A Question of Identity

As I walked along the path heading towards Catch the Wind, I noticed small pieces of what looked like bark or some other flaky plant material falling down around me, there must be a bird somewhere up there pecking away at something in the trees. There was. Some forty feet directly above me, a loose flock of small birds was in the outer branches of a large tree, busily consuming the seeds of the tree. Can you identify the tree? the bird?Read more

The Feeders

OK, in the past few weeks we’ve had days with snow, ice, and some very cold temperatures. We’ve also had a solid week, seven days, with temps in the sixties and seventies. And now, it’s chilling down again. Not long ago the local birds were singing a happy tune. Now it seems all they care about is putting on fat, the bird feeders in Catch the Wind are busy! Here’s just some of the birds looking to put on weightRead more

Signs of the Seasons

Two sure signs of the changing seasons are the tap-tap-tap high up in the pines of the Brown-headed Nuthatches excavating nest holes, and ee-awKEEEE of the Red-winged Blackbirds in the Wetlands. We hear, and see, the nuthatches each year at this time as these little dynamos drill one, two, three or mores cavities into the soft wood of the pines. For all of their work they more than likely only use one of the holes to actually nest in. TheRead more

Creeper Pods

Seed pods of Trumpet Creeper can be seen hanging from the now brown, leafless vines throughout the Explore the Wild/Catch the Wind Loop, most noticeably on either side of the path next to the Wetlands Overlook and behind the Sailboat Pond. These 4”-8” long pods (image at left) contain small winged seeds. I’m not sure if many bird species include these seeds in their diet, but I saw an American Goldfinch pecking at one of the half-open pods.Read more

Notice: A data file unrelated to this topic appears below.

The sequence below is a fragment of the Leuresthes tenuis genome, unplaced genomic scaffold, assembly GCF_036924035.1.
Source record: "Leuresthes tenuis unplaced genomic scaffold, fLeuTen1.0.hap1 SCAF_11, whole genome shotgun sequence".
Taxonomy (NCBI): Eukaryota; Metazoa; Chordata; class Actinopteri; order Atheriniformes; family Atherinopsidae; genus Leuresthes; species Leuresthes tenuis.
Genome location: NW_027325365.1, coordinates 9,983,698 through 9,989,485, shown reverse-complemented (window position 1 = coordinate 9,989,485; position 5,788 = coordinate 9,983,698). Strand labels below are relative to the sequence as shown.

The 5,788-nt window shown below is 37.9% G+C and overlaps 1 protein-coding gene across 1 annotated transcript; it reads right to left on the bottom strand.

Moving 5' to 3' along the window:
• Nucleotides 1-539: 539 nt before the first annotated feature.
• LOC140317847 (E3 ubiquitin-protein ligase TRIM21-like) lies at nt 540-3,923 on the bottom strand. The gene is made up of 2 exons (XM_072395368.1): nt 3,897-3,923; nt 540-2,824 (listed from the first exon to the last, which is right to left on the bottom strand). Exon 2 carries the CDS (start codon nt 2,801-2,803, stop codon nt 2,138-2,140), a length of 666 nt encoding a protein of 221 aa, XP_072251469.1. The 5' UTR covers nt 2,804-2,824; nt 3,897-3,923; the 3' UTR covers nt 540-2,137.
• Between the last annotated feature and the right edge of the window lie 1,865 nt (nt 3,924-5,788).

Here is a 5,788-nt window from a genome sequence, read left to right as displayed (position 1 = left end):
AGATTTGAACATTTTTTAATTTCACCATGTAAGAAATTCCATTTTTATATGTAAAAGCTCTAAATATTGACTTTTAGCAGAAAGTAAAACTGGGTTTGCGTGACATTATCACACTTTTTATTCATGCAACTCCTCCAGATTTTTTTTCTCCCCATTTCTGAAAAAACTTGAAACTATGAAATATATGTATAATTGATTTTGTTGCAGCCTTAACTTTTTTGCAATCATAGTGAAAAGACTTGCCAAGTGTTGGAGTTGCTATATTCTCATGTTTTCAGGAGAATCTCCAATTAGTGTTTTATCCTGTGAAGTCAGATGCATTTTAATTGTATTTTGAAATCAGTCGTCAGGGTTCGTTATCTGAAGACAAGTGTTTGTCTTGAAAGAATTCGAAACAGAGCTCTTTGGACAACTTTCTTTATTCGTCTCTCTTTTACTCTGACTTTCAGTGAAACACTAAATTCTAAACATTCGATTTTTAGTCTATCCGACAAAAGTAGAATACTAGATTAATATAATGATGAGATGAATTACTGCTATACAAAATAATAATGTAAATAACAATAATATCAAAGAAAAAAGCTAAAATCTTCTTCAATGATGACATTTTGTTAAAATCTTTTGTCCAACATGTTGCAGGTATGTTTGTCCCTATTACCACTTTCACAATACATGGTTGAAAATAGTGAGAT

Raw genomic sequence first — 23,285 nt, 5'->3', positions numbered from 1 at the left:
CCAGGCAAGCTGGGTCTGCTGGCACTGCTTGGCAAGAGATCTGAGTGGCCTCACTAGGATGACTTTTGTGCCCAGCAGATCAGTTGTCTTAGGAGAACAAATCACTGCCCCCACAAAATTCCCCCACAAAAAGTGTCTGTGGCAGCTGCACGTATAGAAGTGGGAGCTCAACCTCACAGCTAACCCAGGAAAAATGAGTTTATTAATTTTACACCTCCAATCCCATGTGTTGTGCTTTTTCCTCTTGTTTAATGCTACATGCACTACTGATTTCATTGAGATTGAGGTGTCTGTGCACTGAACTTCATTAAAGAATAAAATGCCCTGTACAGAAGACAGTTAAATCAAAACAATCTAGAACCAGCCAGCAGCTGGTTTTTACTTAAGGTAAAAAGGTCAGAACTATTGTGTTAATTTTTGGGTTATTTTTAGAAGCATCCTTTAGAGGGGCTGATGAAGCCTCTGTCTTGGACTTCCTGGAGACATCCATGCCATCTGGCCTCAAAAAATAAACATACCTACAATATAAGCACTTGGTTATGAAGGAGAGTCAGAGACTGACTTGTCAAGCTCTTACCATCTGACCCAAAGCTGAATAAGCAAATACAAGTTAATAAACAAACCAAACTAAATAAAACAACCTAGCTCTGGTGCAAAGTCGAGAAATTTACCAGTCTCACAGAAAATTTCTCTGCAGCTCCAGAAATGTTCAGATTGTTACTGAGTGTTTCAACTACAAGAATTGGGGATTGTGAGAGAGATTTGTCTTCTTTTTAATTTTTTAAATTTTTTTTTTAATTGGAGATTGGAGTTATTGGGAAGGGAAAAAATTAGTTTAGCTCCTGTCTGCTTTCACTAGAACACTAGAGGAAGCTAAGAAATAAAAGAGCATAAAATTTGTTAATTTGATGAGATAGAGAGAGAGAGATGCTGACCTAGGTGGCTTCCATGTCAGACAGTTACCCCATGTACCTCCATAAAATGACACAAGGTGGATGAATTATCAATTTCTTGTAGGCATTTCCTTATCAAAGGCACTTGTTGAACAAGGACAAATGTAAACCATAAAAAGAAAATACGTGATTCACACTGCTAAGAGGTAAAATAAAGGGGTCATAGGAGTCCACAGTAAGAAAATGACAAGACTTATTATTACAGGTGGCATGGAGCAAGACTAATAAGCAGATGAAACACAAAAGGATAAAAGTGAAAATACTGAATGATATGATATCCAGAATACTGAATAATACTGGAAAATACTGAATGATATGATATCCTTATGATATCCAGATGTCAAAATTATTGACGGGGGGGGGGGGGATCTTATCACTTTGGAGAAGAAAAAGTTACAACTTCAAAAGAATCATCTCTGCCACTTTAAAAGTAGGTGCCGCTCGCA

Excavations Underway, Visitors from the North

For the past month or more, a male Red-bellied Woodpecker has been excavating a hole near the end of a broken branch of a Loblolly Pine. The pine is just outside the entrance to the Lemur House. The bird will, presumably, use the hole to roost in during the cold winter nights, and perhaps to nest in later in the year. This industrious woodpecker is not always at the site, but is usually on the job from a little afterRead more

Two Fruits

If, on your stroll around the Wetlands, you happen to notice small red, berry-like fruit on thorny, bare twigs along the water’s edge, you’re looking at Rose Hips. The small, red fruit of the various wild roses are eaten by many birds and animals on the Explore the Wild/Catch the Wind Loop. Also, Sycamore “balls,” the fruit of the Sycamore Tree, are another food source for the birds and animals that make their homes at the Museum. Of the birdsRead more

Blue Jays Hoard, Butter-Butts Swarm

Mallards are back in the Wetlands. Three Mutt Ducks (Mallard x Domestic) and eight or so “normal” Mallards have been feeding and resting in the quiet water and under the Willow Trees. Canada Geese are paying regular visits to the Wetlands. For nearly a week after the passage of the cold front that moved through on the 18th/19th of October the skies were mostly clear with high cirrus clouds making it easy to pick out high flying birds. The 18thRead more